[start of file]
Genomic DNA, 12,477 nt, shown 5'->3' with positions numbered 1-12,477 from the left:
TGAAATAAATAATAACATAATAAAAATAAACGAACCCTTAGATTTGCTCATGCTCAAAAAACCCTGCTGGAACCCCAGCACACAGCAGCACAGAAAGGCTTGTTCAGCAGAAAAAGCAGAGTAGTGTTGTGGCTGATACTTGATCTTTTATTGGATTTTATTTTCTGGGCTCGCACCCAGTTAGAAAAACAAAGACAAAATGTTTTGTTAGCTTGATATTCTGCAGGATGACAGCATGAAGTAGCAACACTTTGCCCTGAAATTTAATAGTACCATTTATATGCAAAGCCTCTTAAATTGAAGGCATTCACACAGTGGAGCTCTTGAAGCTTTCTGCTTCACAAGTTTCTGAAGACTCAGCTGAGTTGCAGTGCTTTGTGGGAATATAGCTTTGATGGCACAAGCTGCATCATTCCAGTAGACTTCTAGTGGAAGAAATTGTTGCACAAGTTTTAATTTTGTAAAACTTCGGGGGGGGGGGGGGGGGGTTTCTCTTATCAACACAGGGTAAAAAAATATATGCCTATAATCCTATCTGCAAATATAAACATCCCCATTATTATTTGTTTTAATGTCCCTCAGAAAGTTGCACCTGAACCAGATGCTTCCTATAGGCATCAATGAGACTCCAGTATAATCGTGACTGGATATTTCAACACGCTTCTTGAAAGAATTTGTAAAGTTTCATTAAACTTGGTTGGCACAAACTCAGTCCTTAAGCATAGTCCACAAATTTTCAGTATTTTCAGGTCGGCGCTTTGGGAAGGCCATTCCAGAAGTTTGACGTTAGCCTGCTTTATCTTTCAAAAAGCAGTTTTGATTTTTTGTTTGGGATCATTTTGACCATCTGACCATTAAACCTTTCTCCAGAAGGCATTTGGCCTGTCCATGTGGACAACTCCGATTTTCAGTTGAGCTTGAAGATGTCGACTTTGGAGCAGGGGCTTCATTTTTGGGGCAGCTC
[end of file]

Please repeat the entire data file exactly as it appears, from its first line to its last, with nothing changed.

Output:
Genomic DNA, 12,477 nt, shown 5'->3' with positions numbered 1-12,477 from the left:
TGAAATAAATAATAACATAATAAAAATAAACGAACCCTTAGATTTGCTCATGCTCAAAAAACCCTGCTGGAACCCCAGCACACAGCAGCACAGAAAGGCTTGTTCAGCAGAAAAAGCAGAGTAGTGTTGTGGCTGATACTTGATCTTTTATTGGATTTTATTTTCTGGGCTCGCACCCAGTTAGAAAAACAAAGACAAAATGTTTTGTTAGCTTGATATTCTGCAGGATGACAGCATGAAGTAGCAACACTTTGCCCTGAAATTTAATAGTACCATTTATATGCAAAGCCTCTTAAATTGAAGGCATTCACACAGTGGAGCTCTTGAAGCTTTCTGCTTCACAAGTTTCTGAAGACTCAGCTGAGTTGCAGTGCTTTGTGGGAATATAGCTTTGATGGCACAAGCTGCATCATTCCAGTAGACTTCTAGTGGAAGAAATTGTTGCACAAGTTTTAATTTTGTAAAACTTCGGGGGGGGGGGGGGGGGGTTTCTCTTATCAACACAGGGTAAAAAAATATATGCCTATAATCCTATCTGCAAATATAAACATCCCCATTATTATTTGTTTTAATGTCCCTCAGAAAGTTGCACCTGAACCAGATGCTTCCTATAGGCATCAATGAGACTCCAGTATAATCGTGACTGGATATTTCAACACGCTTCTTGAAAGAATTTGTAAAGTTTCATTAAACTTGGTTGGCACAAACTCAGTCCTTAAGCATAGTCCACAAATTTTCAGTATTTTCAGGTCGGCGCTTTGGGAAGGCCATTCCAGAAGTTTGACGTTAGCCTGCTTTATCTTTCAAAAAGCAGTTTTGATTTTTTGTTTGGGATCATTTTGACCATCTGACCATTAAACCTTTCTCCAGAAGGCATTTGGCCTGTCCATGTGGACAACTCCGATTTTCAGTTGAGCTTGAAGATGTCGACTTTGGAGCAGGGGCTTCATTTTTGGGGCAGCTC